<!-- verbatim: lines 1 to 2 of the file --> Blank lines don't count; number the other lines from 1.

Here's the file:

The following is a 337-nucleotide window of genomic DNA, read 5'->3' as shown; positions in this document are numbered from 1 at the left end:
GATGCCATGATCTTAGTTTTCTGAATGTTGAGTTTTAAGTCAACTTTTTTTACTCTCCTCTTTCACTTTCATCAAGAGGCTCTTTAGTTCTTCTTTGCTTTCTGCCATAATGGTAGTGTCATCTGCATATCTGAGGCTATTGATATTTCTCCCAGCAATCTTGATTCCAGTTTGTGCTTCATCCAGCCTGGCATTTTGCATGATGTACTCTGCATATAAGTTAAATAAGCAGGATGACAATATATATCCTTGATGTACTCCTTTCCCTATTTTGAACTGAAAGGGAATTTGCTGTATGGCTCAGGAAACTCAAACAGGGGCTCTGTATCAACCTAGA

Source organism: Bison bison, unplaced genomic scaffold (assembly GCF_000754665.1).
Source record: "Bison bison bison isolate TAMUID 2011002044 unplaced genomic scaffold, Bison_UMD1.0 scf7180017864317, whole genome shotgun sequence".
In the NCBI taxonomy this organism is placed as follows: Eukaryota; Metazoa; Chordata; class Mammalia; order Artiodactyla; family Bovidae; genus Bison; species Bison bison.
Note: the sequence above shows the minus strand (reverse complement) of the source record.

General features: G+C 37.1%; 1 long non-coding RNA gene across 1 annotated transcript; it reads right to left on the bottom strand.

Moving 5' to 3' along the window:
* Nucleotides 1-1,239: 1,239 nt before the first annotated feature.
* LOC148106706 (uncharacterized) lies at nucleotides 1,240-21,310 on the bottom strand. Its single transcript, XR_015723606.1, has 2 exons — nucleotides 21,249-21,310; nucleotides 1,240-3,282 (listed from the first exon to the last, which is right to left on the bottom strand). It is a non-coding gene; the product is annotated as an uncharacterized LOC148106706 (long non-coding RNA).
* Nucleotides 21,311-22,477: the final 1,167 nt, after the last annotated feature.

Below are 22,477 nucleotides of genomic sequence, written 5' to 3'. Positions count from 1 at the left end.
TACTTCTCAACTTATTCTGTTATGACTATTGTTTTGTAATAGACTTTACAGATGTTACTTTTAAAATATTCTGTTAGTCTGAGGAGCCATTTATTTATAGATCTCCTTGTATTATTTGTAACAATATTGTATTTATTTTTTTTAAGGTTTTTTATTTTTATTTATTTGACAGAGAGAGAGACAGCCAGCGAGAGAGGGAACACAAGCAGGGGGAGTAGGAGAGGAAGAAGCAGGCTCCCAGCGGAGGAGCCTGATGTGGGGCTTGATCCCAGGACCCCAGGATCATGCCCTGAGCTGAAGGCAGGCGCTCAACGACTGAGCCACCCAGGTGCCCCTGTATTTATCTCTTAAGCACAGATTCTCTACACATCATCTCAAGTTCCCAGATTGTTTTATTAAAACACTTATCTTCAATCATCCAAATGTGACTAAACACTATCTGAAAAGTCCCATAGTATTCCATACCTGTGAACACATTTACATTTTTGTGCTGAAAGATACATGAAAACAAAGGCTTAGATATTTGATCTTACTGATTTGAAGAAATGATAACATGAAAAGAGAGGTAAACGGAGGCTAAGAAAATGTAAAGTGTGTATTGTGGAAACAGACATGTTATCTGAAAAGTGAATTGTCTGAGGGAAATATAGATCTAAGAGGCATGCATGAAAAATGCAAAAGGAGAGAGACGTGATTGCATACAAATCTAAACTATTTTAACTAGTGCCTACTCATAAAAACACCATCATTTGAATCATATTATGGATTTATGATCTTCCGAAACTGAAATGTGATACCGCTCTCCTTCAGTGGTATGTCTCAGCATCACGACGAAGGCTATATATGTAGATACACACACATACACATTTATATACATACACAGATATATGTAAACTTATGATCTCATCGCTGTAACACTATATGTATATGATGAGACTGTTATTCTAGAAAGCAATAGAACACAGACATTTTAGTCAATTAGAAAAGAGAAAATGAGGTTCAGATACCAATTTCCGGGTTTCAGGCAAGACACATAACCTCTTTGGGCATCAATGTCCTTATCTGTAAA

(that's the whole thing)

The following is a 337-nucleotide window of genomic DNA, read 5'->3' as shown; positions in this document are numbered from 1 at the left end:
GATGCCATGATCTTAGTTTTCTGAATGTTGAGTTTTAAGTCAACTTTTTTTACTCTCCTCTTTCACTTTCATCAAGAGGCTCTTTAGTTCTTCTTTGCTTTCTGCCATAATGGTAGTGTCATCTGCATATCTGAGGCTATTGATATTTCTCCCAGCAATCTTGATTCCAGTTTGTGCTTCATCCAGCCTGGCATTTTGCATGATGTACTCTGCATATAAGTTAAATAAGCAGGATGACAATATATATCCTTGATGTACTCCTTTCCCTATTTTGAACTGAAAGGGAATTTGCTGTATGGCTCAGGAAACTCAAACAGGGGCTCTGTATCAACCTAGA